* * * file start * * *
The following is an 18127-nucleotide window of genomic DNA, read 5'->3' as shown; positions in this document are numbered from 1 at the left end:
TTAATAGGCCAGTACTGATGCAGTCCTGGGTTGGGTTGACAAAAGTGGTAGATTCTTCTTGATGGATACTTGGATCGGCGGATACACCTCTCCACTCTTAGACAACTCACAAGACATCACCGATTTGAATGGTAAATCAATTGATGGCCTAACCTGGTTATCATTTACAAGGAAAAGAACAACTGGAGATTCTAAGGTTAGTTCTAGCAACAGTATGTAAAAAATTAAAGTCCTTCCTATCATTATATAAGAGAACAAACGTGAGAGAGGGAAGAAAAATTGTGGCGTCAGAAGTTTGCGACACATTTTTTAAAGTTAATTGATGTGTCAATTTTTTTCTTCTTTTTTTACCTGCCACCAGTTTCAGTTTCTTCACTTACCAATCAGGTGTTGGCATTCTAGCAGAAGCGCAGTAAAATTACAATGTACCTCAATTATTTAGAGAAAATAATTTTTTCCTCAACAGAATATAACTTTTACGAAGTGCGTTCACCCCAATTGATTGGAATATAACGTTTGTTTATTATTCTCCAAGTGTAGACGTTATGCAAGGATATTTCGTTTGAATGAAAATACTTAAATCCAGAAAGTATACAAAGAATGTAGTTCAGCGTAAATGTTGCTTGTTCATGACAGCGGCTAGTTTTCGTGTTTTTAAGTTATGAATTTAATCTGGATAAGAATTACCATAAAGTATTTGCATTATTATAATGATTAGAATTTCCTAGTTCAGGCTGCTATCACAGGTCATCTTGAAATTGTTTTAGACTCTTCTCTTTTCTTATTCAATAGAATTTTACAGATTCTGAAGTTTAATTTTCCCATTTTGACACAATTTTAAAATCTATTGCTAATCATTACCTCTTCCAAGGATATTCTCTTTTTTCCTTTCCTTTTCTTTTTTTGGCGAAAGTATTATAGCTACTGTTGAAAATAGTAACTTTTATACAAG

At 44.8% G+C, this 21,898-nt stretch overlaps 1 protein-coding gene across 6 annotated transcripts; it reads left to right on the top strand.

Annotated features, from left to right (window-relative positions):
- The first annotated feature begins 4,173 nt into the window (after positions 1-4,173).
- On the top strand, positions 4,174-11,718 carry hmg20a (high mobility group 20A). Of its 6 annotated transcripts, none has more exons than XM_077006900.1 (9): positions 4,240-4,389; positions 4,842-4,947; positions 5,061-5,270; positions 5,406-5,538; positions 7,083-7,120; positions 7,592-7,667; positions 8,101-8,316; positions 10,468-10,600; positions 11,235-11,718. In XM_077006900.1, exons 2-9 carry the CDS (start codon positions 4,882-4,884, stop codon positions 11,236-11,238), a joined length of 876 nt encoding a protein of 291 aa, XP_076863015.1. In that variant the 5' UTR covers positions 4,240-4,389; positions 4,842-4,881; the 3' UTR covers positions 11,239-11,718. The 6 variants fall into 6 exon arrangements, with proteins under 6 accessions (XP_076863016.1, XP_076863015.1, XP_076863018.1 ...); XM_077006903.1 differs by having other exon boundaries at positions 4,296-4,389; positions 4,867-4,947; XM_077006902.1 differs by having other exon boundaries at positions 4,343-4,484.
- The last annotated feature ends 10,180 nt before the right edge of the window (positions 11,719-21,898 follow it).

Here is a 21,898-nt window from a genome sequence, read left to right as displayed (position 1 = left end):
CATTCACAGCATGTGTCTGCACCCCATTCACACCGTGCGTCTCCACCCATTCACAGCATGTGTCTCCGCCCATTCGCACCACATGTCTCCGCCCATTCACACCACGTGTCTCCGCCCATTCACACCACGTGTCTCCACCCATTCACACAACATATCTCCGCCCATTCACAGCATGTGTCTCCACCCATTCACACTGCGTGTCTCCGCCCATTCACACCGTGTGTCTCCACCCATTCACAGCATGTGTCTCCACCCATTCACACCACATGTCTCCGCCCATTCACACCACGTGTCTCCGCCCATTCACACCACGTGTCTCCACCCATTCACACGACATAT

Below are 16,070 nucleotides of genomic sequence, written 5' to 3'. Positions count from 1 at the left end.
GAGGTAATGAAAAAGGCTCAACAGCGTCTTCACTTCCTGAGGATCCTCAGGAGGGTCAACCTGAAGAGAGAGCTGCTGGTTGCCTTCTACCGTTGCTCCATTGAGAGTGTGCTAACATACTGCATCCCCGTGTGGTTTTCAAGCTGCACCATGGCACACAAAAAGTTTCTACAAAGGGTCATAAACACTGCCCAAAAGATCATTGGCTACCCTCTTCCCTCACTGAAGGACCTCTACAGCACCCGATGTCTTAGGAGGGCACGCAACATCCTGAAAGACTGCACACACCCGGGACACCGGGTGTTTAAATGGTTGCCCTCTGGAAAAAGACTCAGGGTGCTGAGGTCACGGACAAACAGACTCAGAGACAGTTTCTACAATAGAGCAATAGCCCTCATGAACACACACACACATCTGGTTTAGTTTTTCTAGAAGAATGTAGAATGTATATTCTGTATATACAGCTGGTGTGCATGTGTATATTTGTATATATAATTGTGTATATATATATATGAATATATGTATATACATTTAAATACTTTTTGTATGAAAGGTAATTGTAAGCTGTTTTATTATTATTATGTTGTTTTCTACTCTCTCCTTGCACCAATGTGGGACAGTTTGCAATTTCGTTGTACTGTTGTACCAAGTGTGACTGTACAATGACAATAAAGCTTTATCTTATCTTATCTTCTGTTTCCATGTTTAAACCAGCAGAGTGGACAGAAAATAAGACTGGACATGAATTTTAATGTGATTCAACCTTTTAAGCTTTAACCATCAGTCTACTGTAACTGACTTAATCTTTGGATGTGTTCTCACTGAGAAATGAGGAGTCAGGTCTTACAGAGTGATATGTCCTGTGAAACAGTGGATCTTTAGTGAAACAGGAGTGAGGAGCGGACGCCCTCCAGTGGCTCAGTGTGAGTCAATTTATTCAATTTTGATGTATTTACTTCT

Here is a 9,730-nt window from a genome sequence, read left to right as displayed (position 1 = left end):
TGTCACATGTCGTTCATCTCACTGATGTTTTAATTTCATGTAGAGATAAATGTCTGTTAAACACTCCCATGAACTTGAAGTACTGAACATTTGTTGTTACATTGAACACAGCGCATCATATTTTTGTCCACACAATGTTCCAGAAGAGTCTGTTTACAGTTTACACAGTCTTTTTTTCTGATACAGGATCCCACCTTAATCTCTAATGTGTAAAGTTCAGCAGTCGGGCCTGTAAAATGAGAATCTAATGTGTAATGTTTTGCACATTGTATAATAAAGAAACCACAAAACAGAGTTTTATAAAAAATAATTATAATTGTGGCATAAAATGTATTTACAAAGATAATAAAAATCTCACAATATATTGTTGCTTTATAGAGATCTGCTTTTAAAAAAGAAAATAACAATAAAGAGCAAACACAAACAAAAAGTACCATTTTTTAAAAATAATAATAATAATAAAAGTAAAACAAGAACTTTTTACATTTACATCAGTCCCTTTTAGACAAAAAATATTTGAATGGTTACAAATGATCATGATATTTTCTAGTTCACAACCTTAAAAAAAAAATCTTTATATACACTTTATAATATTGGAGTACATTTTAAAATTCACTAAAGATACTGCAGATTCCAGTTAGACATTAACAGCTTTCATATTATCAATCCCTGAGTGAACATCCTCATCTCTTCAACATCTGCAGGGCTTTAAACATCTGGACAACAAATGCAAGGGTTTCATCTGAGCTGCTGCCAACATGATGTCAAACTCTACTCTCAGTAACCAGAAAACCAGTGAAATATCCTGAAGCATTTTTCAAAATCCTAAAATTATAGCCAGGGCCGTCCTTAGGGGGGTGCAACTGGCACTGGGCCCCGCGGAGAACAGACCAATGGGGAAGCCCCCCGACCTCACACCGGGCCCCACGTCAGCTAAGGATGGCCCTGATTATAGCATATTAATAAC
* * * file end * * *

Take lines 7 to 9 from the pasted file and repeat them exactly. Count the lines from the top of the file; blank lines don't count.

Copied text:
- The last annotated feature ends 10,180 nt before the right edge of the window (positions 11,719-21,898 follow it).

Here is a 21,898-nt window from a genome sequence, read left to right as displayed (position 1 = left end):
CATTCACAGCATGTGTCTGCACCCCATTCACACCGTGCGTCTCCACCCATTCACAGCATGTGTCTCCGCCCATTCGCACCACATGTCTCCGCCCATTCACACCACGTGTCTCCGCCCATTCACACCACGTGTCTCCACCCATTCACACAACATATCTCCGCCCATTCACAGCATGTGTCTCCACCCATTCACACTGCGTGTCTCCGCCCATTCACACCGTGTGTCTCCACCCATTCACAGCATGTGTCTCCACCCATTCACACCACATGTCTCCGCCCATTCACACCACGTGTCTCCGCCCATTCACACCACGTGTCTCCACCCATTCACACGACATAT